The Congressional IPS comittee members included Les Aspin {D. WI}, George E Brown, Jr. (D.CA}, Philip Burton (D.CA), George Crockett (D-MI}, Ron Dellums (D.CA}, former Texas Congressman Robert Eckhardt, Don Edwards {D.CA}, Chairman of the Subcommittee on Civil and Constitutional Rights, Tom Harkin {D-IA}, Robert Kastenmeier (D. WI}, Chairman of the Subcomittee on Courts, Civil Liberties and the Administration of Justice, George Miller (D-CA}, Richard Ottinger {D-NY}, Leon Panetta (D-CA}, Henry Reuss (D.WI}, Chairman of the Joint Economic Committee, Patricia Schroeder {D.CO}, John Seiberling (D.OH} and Ted Weiss {D.NY}.

Among those attending were Victor Navasky and Christopher Hitchens of The Nation, Abner Mikva, appointed by president Carter to the U.S. Court of Appeals, philanthropist Philip Stern and Rep. Robert Kastenmeier. Among the well-advertised "no shows" were Bianca Jagger, who has been lobbying Congress with the assistance of the Washington Office on Latin America and the CISPES-Committee in Solidarity with the Peoples of El Salvador, against U.S. aid to El Salvador and for aid to the Sandinistas; and Atlanta Mayor and former U.N. Ambassador Andrew Young.

Members of the IPS 20th Anniversary Comittee included:

David Aberswerth, Gar Alperovitz, David Baltimore, Mayor Marion Barry, Norman Birnbaum, Conrad Cafritz, Peggy Cooper Cafritz, Dr. Helen Caldicott, Charles Caldwell, Lillian Calhoun, David Carley, Lisle Carter, Jr., Noam Chomsky, Dr. Mary Coleman, Catherine Conover, Dr. Franklin Davis, Diana DeVegh, Dr. James Dixon, Leonard Dreyfus, Celia Eckhardt, William Fitzgerald, Nancy Folger, Yolande Fox, Dr. Jerome Frank, Robert Freedman, Clayton Fritchey, John Kenneth Galbraith, Cherif Guellal, Mark Green, Dean Charles Halperin, Sidney Harman, W. Averell Harriman, Terry Herndon, Seymour Hersh, Karl Hess, Sonya Hoover, Richard Hubbard, David Hunter, Ivan Illich, Christopher Jencks, Vernon Jordan, Jr. Patricia King, Gabriel Kolko, Adm. Gene LaRocque, Dr. E. James Lieberman, Dr. Robert Jay Lifton, Philip Lilienthal, Sally Lilienthal, Edgar Lockwood, Franklin Long, Dr. Reginald Lourie, Ira Lowe, Dr. Bernard Lown, Michael Maccoby, Harry Magdoff, Louis Martin, Hilda Mason, Anthony Mazzochi, Dorothy McGhee, Rt. Rev. Paul Moore, Jr., Sidney Morgenbesser, David Morris, very Rev. James Parks Morton, Stephen Muller, Eleanor Holmes Norton, Ara Oztemel, Grace Paley, Charles Peters, Dean Ronald Pollack, David Ramage, Jr., Earl Ravenal, Cary Ridder, Mitchell Rogovin, Florence Roisman, Maurice Rosenblatt, Charles Savitt, Andre Schiffrin, Stephen Schlossberg, Mark Schneider, Herman Schwartz, Herbert Semel, John Sewell, Richard Sobol, Ralph Stavins, Ben Stephansky, Philip Stern, Studs Terkel, Michael Tigar, Michael Trister, Dr. George Wald, Peter Weiss, Stanley Weiss, Jerome Wisner, Gary Wills, William Winpisinger, Andrew Young and Anne Zill.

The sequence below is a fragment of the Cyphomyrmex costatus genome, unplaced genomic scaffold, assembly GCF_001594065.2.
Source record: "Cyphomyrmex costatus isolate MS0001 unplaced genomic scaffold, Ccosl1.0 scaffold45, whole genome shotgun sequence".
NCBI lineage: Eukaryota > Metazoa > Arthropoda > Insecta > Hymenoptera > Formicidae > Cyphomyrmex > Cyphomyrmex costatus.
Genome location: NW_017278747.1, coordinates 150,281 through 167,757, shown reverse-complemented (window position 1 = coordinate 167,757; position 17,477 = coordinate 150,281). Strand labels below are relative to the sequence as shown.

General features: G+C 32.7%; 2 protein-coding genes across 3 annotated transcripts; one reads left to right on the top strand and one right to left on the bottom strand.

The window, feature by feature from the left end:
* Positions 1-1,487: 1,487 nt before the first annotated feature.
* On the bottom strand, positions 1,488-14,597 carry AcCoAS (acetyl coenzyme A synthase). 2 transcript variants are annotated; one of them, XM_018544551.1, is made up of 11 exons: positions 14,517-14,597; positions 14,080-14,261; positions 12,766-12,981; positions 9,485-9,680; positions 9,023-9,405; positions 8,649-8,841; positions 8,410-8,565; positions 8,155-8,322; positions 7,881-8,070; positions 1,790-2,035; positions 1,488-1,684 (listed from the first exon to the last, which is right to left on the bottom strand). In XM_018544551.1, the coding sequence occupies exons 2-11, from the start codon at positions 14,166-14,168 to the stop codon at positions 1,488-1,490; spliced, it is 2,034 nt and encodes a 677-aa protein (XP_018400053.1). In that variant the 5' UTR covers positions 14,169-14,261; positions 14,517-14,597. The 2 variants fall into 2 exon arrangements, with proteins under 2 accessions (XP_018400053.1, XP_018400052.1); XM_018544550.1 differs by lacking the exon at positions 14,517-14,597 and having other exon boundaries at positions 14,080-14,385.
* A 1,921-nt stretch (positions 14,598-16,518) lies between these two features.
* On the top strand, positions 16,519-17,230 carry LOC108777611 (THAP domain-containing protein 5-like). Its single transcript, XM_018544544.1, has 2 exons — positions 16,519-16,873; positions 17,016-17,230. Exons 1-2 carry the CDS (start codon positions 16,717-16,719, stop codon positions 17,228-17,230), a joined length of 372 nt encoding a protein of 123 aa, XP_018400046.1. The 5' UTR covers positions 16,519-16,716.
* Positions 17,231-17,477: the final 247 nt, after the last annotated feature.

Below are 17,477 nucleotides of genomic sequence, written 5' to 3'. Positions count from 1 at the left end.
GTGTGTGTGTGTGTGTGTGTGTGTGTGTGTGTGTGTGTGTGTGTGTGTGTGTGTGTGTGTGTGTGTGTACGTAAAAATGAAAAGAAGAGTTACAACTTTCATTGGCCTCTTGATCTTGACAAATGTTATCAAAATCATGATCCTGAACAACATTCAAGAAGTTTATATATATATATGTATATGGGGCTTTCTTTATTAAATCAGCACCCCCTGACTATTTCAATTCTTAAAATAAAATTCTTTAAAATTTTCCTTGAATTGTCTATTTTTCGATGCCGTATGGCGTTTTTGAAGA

Supported by Council for a Livable World

The Council for a Livable World, founded in 1962 by long-time socialist activist and alleged Soviet agent, Leo Szilard, is a non-profit advocacy organization that seeks to "reduce the danger of nuclear weapons and increase national security", primarily through supporting progressive, congressional candidates who support their policies. The Council supported Eugene McCarthy in his successful Senate run as candidate for Minnesota.[4]

References

  1. Democratic Left, Spring 2005
  2. Political Rights Defense Fund letter to supporters signed by Syd Stapleton
  3. Information Digest April l5, 1983 p77-79
  4. CLW website: Meet Our Candidates